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Vampire Retrospective: Steve Wieck
Posted By Flames On October 12, 2011 @ 1:10 pm In Blogs | 1 Comment
Our next Vampire Retrospective Essay comes from Steve Wieck, former CEO of White Wolf and current head of DriveThruRPG. Steve tells us about some of the early days when White Wolf was dealing with printers, distributors and retail stores.
“Ok,” I said with some trepidation.
“Josh did the art piece for the back cover, and well, it’s probably going to be seen as a little inappropriate by some distributors and retailers.”
“We did have the audacity to put the word “fuck” in the Brujah clan book for which we received no end of grief, so if you’re telling me Josh’s piece turned out a little risqué, then, yeah, we’ll probably have more problems with the Greenfield distributors of the world. Is this risqué like the barely shown nipple on the Ars Magica Faeries cover [that also created no end of grief]?” I asked, thoughts of listening yet again to the moralizing from some of the hobby distributors and retailers already swimming in my head.
“I wouldn’t say this is quite like the faerie nipplage, no.” Rich answered. “I’m not really sure what Josh was thinking when he drew it.”
“What did he draw then?” I asked.
“It’s the face of a Tzimisce with a flesh-crafted mouth that has lots of fangs and is turned vertical on the face.”
“Sounds suitably gruesome,” I said, “so what’s the problem?”
“The way Josh drew it; it looks a lot like a vagina.”
“Josh drew a fanged vagina to go on the back cover of the book?” I said, wishing I was more surprised than I was.
“Pretty much, yep. So we’re thinking that we can put the issue in a clear bag that just has a black square over that art on the back cover, and…”
And so it was another day in the office at White Wolf in the early days of Vampire.
People who have come into the storytelling hobby in the last decade can’t appreciate just how G and PG rated the hobby was. Many of the wholesalers and retailers who were early adopters of roleplaying game products like D&D were not dedicated hobby stores as we know them today. They weren’t even comic shops. More often they were craft and model hobby shops. The rpgs got stocked with the yarn balls and the model trains. None of the model airplanes they carried contained R rated material.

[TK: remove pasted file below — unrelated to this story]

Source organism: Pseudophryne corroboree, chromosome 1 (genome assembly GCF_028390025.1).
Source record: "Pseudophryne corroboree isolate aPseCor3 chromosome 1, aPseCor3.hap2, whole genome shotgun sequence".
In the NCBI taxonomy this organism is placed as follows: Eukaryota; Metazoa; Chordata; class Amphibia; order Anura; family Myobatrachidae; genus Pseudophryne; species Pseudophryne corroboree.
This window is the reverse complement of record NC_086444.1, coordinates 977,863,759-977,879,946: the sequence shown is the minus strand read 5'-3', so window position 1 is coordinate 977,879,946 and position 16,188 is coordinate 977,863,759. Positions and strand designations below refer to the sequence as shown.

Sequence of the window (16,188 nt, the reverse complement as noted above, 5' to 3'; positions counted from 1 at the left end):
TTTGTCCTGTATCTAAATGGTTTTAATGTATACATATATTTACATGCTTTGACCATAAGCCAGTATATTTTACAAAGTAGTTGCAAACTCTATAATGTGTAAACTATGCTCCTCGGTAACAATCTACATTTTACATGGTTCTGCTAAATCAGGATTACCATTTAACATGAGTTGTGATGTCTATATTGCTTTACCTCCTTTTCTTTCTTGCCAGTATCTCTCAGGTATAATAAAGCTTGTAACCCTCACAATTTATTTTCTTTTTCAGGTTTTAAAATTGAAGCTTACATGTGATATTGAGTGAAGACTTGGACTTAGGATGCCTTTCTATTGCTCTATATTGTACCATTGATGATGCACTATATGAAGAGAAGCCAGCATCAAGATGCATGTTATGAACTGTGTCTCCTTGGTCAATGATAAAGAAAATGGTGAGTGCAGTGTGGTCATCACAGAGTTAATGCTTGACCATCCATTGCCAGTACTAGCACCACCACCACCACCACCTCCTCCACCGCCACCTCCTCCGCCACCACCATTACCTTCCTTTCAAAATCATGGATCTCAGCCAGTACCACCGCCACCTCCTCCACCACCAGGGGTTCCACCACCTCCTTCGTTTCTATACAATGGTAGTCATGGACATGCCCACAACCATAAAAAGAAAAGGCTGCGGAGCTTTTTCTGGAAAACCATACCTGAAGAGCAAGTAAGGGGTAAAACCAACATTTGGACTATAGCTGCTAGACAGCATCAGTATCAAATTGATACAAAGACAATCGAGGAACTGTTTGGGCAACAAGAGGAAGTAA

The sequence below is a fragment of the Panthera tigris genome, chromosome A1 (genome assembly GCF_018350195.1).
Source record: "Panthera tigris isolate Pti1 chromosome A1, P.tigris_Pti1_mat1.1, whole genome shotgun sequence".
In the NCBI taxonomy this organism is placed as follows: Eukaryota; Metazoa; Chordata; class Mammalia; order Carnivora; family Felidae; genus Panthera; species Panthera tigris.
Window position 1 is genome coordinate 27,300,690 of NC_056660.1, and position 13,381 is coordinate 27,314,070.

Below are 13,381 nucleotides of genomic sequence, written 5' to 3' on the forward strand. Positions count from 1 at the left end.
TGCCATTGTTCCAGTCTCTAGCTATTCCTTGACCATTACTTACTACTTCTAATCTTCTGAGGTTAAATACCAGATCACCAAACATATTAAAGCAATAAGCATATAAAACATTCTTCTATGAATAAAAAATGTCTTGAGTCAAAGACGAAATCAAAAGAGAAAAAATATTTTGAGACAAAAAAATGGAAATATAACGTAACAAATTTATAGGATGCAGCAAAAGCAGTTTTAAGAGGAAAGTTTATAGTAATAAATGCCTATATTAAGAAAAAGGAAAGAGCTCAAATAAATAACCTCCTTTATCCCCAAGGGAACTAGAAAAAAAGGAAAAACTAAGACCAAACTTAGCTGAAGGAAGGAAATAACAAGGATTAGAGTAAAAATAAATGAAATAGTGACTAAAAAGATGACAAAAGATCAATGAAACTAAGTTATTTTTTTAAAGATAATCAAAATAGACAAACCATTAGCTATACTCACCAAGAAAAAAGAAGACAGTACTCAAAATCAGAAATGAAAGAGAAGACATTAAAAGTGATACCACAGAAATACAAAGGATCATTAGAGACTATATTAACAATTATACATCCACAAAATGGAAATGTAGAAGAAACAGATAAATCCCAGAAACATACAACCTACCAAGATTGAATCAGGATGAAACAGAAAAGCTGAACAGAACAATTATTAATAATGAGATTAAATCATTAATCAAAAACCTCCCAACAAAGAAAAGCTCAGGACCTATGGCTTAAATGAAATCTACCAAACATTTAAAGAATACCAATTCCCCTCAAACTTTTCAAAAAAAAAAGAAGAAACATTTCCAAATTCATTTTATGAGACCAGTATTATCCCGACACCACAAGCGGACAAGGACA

It was therefore little surprise (especially with Gygax gone) that AD&D 1st edition with naked succubi pictures and discussions of orc armies raping and pillaging became a tame and vanilla 2nd edition. No more demons, no more assassins, and all that rot. There was a lot of push back from retailers and distributors to not upset the parents going into the model hobby shops. In that time, if White Wolf titles had not been as popular, several important hobby distributors would have dropped the Vampire line. Fortunately, they couldn’t afford to drop the line, all they could do was try to sabotage it in other ways.
For us it was so obvious. We grew up playing games like D&D, but we weren’t thirteen any longer. We wanted a more meaningful storytelling experience, something more literary and mature. The hobby wasn’t really supplying it, so we went and created it for ourselves. That other people liked it too turned out to be a bonus and a business.
Now it’s easy to think nothing of having a character in an rpg book use the word “fuck” instead of “frag”, or to depict scenes as visceral as movies and comics and other mediums offer. At the time it made a lot of people angry with us for publishing such stuff in rpgs.
There were times when I was interviewed by reporters fishing for something to print about how the Vampire game makes people do evil things. “’Does this ‘A beast I am, lest a beast I become’ mean that people who play your game are forced to do evil things?”
After the tragic 1996 Florida murders by Rod Ferrell, the interviews hit a fever-pitch. In one day we had every news station in Atlanta come out to the White Wolf office. One reporter wanted to play the game with us.
Knowing that the most violent thing that happened in the ensuing game session would be the clip aired on tv, all of us gathered away from the tv crew before the session and agreed not to have any combat in the session. No sense giving them grist for the mill.
Ironically, it was the reporter herself who went nuts in the game. In the middle of a dialogue with unknown thugs, she says “I run up there and kick him in the shin.” We all exchanged glances around the table while she continued “I kick him and then slam something down on his head”. To this day, I’m convinced she wasn’t doing it to bait the game into violence for a good clip. She was a first-time roleplayer who got into the moment and was letting it all hang out.
Still, the question about the theme of the game haunted me. Many people saw the surface of Vampire and saw it as an evil thing. It was tempting kids into a goth lifestyle and into a moral grey zone where life no longer had clear rights and wrongs.
I have always believed that Vampire was nobler by far. It’s sanctimonious to sit back and moralize on behavior from a distance. It’s easy to say “thou shalt not steal” when you’re knee-deep in consumerist society’s output. It’s a lot harder to live by that if you’re on the horn of Africa and there’s one sack of rice, two hundred starving people and your kids are dying. How do we really know our own morality until it is tested in fire?
Vampire through the storytelling art form gives us a window to that test. Will you kill so you can stay alive? In a corrupt world, will you hold to any moral compass?
There’s no convenient Lawful Good and Chaotic Evil in Vampire, which is precisely why it’s always been a game that says far more meaningful things about good and evil. And, apparently, about fanged vagina mouths as well.
Steve Wieck – 2011
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